Although Nintendo has gotten a whole lot better about this lately, localizing all of their own games, and even helping third parties with localizations, so that their games can release in the west, they were pretty bad about bringing over games from Japan to the west last generation. It got to be pretty bad- major Nintendo games such as Fire Emblem 12, Fatal Frame 4, and Disaster: Day of Crisis never saw a release in the west, while games like Xenoblade Chronicles, Pandora’s Tower, and The Last Story only came over after a year plus of intense campaigning.
Discussing what motivates their decisions about what games to bring over to the west, Nintendo’s Chris Pranger said, “The hardest thing for everyone to understand and to accept — and I’ve seen this first hand in the company, that this is typified — people think that obviously they’re right, and what they like or dislike has to be the norm. Why would it be otherwise? And they just say the classic “Why do you hate money? Why do you hate money, Nintendo?”
“And it’s like “What are you talking about? We’re trying to make…obviously it has to make calculated risks, but at the same time, one of those risks…and I mean they’ll bring up games that are very Japanese games, like Captain Rainbow for instance. They’ll bring that up like “Look how many people want this. Don’t you want money?” And we’ll be like “Yeah, we do want money, which is why we know it’s a colossal waste if we ever try to localize that in this current market, because look at you people. You don’t make up a big enough group.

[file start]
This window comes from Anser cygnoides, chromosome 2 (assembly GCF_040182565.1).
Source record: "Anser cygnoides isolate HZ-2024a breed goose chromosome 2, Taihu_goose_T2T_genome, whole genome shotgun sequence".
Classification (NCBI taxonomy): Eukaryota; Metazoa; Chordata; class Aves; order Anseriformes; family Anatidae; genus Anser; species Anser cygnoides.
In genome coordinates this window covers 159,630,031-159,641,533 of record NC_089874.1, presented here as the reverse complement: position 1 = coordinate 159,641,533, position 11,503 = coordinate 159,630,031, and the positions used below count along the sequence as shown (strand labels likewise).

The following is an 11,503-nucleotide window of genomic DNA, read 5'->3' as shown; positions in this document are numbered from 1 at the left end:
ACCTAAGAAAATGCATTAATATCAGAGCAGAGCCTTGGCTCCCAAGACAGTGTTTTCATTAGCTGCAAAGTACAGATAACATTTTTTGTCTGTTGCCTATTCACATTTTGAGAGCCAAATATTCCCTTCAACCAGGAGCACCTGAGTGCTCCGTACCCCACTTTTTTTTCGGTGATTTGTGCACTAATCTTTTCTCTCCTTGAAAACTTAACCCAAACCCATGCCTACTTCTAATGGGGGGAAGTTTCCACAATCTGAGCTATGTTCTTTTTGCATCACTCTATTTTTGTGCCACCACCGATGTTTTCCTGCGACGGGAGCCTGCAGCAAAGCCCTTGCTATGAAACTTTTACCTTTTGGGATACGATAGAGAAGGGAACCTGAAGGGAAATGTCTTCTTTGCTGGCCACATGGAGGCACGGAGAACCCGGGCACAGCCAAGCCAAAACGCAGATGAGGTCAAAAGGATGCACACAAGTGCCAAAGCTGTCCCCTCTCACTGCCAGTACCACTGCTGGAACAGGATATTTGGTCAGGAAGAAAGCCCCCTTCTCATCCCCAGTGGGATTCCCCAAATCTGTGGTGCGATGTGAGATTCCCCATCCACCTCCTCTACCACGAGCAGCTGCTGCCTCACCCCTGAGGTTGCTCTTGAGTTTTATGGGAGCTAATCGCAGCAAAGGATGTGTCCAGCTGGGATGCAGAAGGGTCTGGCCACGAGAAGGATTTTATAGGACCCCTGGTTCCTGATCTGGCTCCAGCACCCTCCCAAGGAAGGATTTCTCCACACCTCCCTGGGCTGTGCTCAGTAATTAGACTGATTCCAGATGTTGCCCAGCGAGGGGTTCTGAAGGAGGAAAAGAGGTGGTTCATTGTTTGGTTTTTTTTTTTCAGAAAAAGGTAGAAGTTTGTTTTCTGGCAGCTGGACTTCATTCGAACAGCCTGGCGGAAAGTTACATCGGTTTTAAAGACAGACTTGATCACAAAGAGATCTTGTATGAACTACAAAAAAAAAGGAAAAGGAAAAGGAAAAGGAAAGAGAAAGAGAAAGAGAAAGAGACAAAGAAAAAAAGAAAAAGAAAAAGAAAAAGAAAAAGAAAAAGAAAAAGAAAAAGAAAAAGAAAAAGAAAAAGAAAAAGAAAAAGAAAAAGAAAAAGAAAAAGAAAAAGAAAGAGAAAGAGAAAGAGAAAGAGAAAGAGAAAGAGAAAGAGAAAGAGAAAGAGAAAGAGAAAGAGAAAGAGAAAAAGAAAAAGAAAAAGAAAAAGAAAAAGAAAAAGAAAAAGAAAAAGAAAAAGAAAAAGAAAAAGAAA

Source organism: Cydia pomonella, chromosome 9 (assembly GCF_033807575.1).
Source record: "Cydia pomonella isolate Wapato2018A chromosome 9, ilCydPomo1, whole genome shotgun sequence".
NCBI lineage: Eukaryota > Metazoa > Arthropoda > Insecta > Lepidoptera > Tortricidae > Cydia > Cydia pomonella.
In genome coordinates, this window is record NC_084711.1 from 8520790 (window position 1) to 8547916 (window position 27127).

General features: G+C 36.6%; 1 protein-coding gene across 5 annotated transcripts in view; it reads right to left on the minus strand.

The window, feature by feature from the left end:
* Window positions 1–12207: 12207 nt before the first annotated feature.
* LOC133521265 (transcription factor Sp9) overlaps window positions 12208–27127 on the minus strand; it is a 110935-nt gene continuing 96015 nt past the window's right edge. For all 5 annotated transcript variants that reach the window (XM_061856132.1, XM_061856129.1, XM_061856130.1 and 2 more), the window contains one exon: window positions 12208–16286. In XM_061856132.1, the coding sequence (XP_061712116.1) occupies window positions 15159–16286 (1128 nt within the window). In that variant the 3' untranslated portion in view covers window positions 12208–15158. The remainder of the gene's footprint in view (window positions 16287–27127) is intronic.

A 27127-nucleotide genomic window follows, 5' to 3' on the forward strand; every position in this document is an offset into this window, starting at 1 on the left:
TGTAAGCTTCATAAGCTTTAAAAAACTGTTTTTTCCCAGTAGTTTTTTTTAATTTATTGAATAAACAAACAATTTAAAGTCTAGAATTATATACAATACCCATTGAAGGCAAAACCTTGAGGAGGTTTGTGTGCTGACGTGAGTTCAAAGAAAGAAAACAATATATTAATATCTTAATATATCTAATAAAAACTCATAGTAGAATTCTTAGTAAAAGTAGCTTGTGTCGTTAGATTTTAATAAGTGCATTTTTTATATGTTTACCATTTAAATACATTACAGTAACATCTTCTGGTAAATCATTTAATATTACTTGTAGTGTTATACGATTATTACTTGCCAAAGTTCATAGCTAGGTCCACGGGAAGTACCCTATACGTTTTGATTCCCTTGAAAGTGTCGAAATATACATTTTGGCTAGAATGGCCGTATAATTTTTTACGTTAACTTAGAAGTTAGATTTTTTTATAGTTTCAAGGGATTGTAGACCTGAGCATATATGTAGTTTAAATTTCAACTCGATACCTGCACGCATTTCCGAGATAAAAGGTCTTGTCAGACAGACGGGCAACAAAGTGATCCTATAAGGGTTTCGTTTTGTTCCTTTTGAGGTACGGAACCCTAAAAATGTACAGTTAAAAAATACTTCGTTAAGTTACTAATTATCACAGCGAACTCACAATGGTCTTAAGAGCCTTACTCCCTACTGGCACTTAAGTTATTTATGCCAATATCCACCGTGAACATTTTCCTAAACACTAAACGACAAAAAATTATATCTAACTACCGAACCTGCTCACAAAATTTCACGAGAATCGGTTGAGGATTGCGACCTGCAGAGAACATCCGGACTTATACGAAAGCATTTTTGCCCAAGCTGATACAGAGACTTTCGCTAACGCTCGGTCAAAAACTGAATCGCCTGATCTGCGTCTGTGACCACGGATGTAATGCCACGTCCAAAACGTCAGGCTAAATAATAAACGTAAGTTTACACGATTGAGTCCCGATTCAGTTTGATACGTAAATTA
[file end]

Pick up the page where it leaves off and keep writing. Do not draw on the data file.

“The hardest part for people to realize is how much money it takes sometimes to make a game like…if it’s a Japense game, to bring it over the States. Not just translating and then localizing and marketing, but if it’s a game that has substantial voice text, oh my goodness! That is a collosal cost to bring that over. And some games you look at and you’re like “Well how are they going to bring that over?” and it’s like “Well, they can’t.”
“You look at something like even Xenoblade Chronicles. People love that game, you know, within a certain group. That game is not the type of game that just pulls in enough to justify the costs on that. So that’s like, we got it in the States by luck, that NoE decided “Oh, we’ll take the fall. We’ll localize that.” Okay, cause someone is going to have to eat the costs somewhere, because that game is guaranteed to not sell enough to justify how big that game is. You know, hundreds of hours, all voiced. That’s a lot of money that goes into that.
“And people are like “Why do you guys hate money?” We don’t. That’s why you literally can’t make everything. And people don’t like finding out that their fanbase is actually too small to justify the costs of the thing they want.”
I understand the reasoning here, but there are two intangibles that must be considered here too- diversity in a system’s library, as well as keeping your fanbase happy, both of which are achieved by sometimes undertaking projects that may not be profitable in the end. Sure, a localized Xenoblade probably won’t make money (although Nintendo insists that it did), but it keeps your fans happy, and it adds depth to your system’s library, so why not do it anyway?
Happily, it seems Nintendo has gotten better about it in recent years, so there is that, at least.